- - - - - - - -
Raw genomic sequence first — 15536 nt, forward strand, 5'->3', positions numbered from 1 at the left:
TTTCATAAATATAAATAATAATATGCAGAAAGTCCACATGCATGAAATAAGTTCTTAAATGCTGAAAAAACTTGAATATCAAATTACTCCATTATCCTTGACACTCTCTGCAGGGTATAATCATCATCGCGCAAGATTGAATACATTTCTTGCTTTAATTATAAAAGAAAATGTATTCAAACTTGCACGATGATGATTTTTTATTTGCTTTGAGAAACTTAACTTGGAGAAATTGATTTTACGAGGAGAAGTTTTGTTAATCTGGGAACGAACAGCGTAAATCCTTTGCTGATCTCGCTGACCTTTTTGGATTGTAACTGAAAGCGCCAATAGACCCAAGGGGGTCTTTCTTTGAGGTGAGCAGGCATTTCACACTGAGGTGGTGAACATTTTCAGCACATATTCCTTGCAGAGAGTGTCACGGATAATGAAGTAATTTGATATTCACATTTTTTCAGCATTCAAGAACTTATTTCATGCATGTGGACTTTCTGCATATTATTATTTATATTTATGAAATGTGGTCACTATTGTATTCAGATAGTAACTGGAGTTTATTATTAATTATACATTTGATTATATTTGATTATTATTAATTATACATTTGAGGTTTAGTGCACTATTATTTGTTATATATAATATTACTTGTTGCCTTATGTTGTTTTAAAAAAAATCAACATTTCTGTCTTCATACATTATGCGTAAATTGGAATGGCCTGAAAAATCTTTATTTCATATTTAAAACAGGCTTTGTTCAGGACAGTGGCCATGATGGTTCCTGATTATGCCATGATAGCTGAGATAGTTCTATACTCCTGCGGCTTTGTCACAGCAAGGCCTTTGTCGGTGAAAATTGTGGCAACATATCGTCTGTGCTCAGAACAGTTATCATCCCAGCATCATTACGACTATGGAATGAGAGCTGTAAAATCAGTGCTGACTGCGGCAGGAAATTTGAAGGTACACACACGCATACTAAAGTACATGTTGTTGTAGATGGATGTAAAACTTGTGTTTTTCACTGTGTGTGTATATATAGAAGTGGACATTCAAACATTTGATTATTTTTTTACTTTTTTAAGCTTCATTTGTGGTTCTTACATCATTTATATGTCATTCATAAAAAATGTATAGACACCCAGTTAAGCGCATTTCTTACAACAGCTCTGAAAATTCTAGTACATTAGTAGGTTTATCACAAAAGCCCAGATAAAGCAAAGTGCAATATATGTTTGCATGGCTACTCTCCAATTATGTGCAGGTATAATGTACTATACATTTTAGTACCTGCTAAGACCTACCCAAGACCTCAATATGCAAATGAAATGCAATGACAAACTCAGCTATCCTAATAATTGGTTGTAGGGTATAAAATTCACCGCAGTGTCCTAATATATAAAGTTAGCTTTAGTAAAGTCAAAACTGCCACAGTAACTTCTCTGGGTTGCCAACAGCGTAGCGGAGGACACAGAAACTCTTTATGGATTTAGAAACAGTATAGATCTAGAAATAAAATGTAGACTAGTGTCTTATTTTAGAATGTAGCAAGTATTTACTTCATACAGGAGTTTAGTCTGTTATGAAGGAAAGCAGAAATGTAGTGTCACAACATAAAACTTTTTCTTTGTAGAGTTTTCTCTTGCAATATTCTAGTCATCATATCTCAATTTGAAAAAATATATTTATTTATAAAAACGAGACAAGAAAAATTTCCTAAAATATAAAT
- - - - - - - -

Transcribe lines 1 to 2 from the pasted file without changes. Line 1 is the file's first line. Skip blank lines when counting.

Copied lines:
Raw genomic sequence first — 15536 nt, forward strand, 5'->3', positions numbered from 1 at the left:
TTTCATAAATATAAATAATAATATGCAGAAAGTCCACATGCATGAAATAAGTTCTTAAATGCTGAAAAAACTTGAATATCAAATTACTCCATTATCCTTGACACTCTCTGCAGGGTATAATCATCATCGCGCAAGATTGAATACATTTCTTGCTTTAATTATAAAAGAAAATGTATTCAAACTTGCACGATGATGATTTTTTATTTGCTTTGAGAAACTTAACTTGGAGAAATTGATTTTACGAGGAGAAGTTTTGTTAATCTGGGAACGAACAGCGTAAATCCTTTGCTGATCTCGCTGACCTTTTTGGATTGTAACTGAAAGCGCCAATAGACCCAAGGGGGTCTTTCTTTGAGGTGAGCAGGCATTTCACACTGAGGTGGTGAACATTTTCAGCACATATTCCTTGCAGAGAGTGTCACGGATAATGAAGTAATTTGATATTCACATTTTTTCAGCATTCAAGAACTTATTTCATGCATGTGGACTTTCTGCATATTATTATTTATATTTATGAAATGTGGTCACTATTGTATTCAGATAGTAACTGGAGTTTATTATTAATTATACATTTGATTATATTTGATTATTATTAATTATACATTTGAGGTTTAGTGCACTATTATTTGTTATATATAATATTACTTGTTGCCTTATGTTGTTTTAAAAAAAATCAACATTTCTGTCTTCATACATTATGCGTAAATTGGAATGGCCTGAAAAATCTTTATTTCATATTTAAAACAGGCTTTGTTCAGGACAGTGGCCATGATGGTTCCTGATTATGCCATGATAGCTGAGATAGTTCTATACTCCTGCGGCTTTGTCACAGCAAGGCCTTTGTCGGTGAAAATTGTGGCAACATATCGTCTGTGCTCAGAACAGTTATCATCCCAGCATCATTACGACTATGGAATGAGAGCTGTAAAATCAGTGCTGACTGCGGCAGGAAATTTGAAGGTACACACACGCATACTAAAGTACATGTTGTTGTAGATGGATGTAAAACTTGTGTTTTTCACTGTGTGTGTATATATAGAAGTGGACATTCAAACATTTGATTATTTTTTTACTTTTTTAAGCTTCATTTGTGGTTCTTACATCATTTATATGTCATTCATAAAAAATGTATAGACACCCAGTTAAGCGCATTTCTTACAACAGCTCTGAAAATTCTAGTACATTAGTAGGTTTATCACAAAAGCCCAGATAAAGCAAAGTGCAATATATGTTTGCATGGCTACTCTCCAATTATGTGCAGGTATAATGTACTATACATTTTAGTACCTGCTAAGACCTACCCAAGACCTCAATATGCAAATGAAATGCAATGACAAACTCAGCTATCCTAATAATTGGTTGTAGGGTATAAAATTCACCGCAGTGTCCTAATATATAAAGTTAGCTTTAGTAAAGTCAAAACTGCCACAGTAACTTCTCTGGGTTGCCAACAGCGTAGCGGAGGACACAGAAACTCTTTATGGATTTAGAAACAGTATAGATCTAGAAATAAAATGTAGACTAGTGTCTTATTTTAGAATGTAGCAAGTATTTACTTCATACAGGAGTTTAGTCTGTTATGAAGGAAAGCAGAAATGTAGTGTCACAACATAAAACTTTTTCTTTGTAGAGTTTTCTCTTGCAATATTCTAGTCATCATATCTCAATTTGAAAAAATATATTTATTTATAAAAACGAGACAAGAAAAATTTCCTAAAATATAAAT